João Amador, Filippo di Mauro, 09 September 2015
There is an urgent need for policymakers to fully acknowledge the extent to which conventional indicators related to gross trade are severely flawed as policy benchmarks because they fail to take into account the existence of global value chains and their increasing role in shaping the global economy. This column, which introduces a new Vox eBook, urges academics to start proposing workable indicators that are systematically produced and readily available.
Bernard Hoekman, 24 June 2015
The world’s trade-to-GDP ratio climbed steadily for six decades. The rise slowed even before the Global Crisis and world trade growth has been anaemic since 2010. Recent data shows it declining, leading some to wonder whether global trade has peaked. This column introduces a new eBook that examines the issue from a wide range of perspectives. No consensus emerges but it is clear that this is not just a cyclical issue – something structural changed.
Timothy Sturgeon, 20 May 2015
With global value chains that fragment production across the world, national statistics fail to capture the growing interconnectedness of economies. This column describes the international input-output tables that allow researchers to estimate the share of a country’s export value derived from imported inputs. However, while these tools offer promising uses, at the moment statistics on trade in value added should be treated with great caution.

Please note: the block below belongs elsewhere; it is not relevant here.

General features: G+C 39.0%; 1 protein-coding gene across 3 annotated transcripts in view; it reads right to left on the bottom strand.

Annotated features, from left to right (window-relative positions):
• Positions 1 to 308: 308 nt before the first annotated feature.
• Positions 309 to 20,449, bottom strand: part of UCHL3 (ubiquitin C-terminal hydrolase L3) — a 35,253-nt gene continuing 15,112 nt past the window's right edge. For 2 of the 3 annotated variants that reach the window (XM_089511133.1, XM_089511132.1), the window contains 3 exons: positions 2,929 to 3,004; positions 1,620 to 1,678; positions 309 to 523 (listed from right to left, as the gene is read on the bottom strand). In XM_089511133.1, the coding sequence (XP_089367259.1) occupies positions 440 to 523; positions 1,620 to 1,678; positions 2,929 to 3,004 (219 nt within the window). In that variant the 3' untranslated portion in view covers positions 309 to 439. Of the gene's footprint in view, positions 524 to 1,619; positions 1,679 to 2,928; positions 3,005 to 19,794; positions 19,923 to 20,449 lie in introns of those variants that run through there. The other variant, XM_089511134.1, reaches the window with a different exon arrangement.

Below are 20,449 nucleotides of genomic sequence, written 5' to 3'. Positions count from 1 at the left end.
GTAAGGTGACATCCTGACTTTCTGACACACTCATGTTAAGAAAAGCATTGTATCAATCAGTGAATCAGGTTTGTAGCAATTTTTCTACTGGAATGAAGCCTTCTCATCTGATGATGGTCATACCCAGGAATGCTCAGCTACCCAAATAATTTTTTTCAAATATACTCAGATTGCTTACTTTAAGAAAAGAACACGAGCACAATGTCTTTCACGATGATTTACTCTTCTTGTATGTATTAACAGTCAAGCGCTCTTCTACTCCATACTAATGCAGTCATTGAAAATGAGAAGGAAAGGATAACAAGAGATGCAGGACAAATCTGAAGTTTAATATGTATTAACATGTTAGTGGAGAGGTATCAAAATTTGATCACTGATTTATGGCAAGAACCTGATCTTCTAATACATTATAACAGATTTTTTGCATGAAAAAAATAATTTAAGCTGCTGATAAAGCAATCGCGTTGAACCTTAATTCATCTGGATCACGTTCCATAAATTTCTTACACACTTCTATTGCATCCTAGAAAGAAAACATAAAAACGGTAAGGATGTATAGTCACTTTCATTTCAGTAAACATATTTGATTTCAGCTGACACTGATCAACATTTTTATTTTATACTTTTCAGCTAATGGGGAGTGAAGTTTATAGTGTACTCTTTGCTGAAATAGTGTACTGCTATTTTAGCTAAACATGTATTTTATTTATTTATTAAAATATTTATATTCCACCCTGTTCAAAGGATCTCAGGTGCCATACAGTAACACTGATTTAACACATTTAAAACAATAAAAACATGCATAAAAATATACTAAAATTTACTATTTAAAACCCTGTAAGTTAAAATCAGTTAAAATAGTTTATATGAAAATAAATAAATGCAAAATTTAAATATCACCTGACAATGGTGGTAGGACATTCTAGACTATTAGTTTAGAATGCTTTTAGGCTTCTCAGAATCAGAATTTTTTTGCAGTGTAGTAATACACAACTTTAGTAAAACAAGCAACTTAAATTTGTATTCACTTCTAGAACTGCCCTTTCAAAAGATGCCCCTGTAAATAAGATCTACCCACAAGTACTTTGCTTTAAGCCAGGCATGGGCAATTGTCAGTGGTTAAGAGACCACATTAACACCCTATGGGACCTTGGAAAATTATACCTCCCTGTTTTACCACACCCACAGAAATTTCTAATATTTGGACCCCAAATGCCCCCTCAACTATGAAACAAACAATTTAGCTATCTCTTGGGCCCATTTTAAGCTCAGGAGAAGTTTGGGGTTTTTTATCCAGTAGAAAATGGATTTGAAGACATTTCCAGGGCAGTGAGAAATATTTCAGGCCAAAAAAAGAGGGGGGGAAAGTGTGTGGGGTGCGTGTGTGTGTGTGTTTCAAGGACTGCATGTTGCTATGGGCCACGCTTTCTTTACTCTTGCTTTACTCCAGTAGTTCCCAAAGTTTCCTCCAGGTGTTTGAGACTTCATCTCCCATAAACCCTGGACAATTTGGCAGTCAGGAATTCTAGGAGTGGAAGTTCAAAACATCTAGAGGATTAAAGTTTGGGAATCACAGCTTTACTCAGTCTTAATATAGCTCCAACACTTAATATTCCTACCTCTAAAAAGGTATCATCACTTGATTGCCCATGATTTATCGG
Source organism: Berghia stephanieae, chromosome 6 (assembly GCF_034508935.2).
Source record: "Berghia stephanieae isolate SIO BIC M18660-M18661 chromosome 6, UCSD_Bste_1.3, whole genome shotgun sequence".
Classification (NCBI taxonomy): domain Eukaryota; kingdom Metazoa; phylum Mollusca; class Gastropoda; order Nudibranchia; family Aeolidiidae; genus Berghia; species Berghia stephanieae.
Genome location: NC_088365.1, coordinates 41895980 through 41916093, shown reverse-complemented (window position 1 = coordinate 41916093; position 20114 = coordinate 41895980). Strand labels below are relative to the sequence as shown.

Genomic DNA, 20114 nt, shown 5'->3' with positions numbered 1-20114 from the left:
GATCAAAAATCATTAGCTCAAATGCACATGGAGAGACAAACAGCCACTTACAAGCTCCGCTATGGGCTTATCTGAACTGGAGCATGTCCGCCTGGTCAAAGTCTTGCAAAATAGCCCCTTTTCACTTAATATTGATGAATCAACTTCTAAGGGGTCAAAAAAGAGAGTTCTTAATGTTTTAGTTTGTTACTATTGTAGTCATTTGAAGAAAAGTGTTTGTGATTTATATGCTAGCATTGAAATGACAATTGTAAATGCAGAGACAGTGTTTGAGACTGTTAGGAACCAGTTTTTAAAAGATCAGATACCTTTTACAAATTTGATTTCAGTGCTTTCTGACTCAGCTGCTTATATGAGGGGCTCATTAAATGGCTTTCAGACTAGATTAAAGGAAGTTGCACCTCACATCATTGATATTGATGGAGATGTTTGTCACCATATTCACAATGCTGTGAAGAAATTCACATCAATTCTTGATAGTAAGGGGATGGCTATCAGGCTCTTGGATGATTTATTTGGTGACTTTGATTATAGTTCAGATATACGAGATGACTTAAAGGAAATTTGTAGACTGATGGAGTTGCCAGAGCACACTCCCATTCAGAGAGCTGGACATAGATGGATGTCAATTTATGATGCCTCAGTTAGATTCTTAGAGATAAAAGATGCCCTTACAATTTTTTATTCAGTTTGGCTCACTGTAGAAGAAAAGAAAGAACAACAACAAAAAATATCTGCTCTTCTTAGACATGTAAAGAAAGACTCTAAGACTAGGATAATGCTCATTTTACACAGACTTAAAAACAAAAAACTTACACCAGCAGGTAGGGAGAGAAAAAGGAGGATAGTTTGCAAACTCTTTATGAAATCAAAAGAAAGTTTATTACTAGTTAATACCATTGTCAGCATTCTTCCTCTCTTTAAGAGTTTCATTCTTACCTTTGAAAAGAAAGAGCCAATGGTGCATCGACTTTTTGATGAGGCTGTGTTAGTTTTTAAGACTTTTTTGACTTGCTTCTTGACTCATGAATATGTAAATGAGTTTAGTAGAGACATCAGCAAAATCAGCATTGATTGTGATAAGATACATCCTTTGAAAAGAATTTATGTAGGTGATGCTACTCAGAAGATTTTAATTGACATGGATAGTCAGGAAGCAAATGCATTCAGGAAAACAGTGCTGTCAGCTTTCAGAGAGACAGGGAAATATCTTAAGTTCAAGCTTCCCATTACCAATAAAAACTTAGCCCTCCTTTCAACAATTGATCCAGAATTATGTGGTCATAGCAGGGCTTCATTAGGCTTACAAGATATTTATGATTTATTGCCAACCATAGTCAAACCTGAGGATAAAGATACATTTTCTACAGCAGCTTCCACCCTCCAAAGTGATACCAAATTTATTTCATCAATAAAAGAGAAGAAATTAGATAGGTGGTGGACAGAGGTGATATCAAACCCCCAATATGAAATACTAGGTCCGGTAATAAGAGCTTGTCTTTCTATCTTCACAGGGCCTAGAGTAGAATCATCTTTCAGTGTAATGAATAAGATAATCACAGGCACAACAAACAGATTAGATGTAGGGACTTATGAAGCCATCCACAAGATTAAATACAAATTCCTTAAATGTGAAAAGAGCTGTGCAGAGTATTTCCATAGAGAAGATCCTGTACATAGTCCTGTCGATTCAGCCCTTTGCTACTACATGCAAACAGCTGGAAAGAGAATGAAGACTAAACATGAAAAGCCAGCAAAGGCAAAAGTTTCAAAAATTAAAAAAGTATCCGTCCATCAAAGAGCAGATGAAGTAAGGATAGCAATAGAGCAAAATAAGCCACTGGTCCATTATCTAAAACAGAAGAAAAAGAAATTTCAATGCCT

Dario Fauceglia, Andrea Lassmann, Anirudh Shingal, Martin Wermelinger, 18 February 2015
The sharp appreciation of the Swiss franc has once more raised fears about negative export growth and resulting losses for Swiss exporters. However, this column suggests that the Swiss economy’s high level of integration into global value chains potentially mitigates these negative effects by rendering imported intermediate inputs cheaper, thus reducing pressures on profit margins through the imported inputs channel.
Gary Gereffi , Xubei Luo, 14 June 2014
The explosion of trade in intermediate goods has created new development opportunities, but many of the jobs at the bottom of global value chains are low-paid, insecure, and dangerous. This column argues that participation in global value chains brings risks as well as opportunities. The gains from ‘moving up the global value chain’ are not equally distributed – large, professional, high-tech firms with diversified export markets, and high-skilled workers with formalised contracts benefit the most.
Demián Dalle, Verónica Fossati, Federico Lavopa, 13 April 2014
Discussions of global value chains (GVCs) have permeated international organisations’ research and policy agendas. This column presents a critical view on some of the recent policy recommendations that urge for as much liberalisation of trade in goods and services as possible. These proposals cannot be automatically applied to developing countries without some type of government intervention.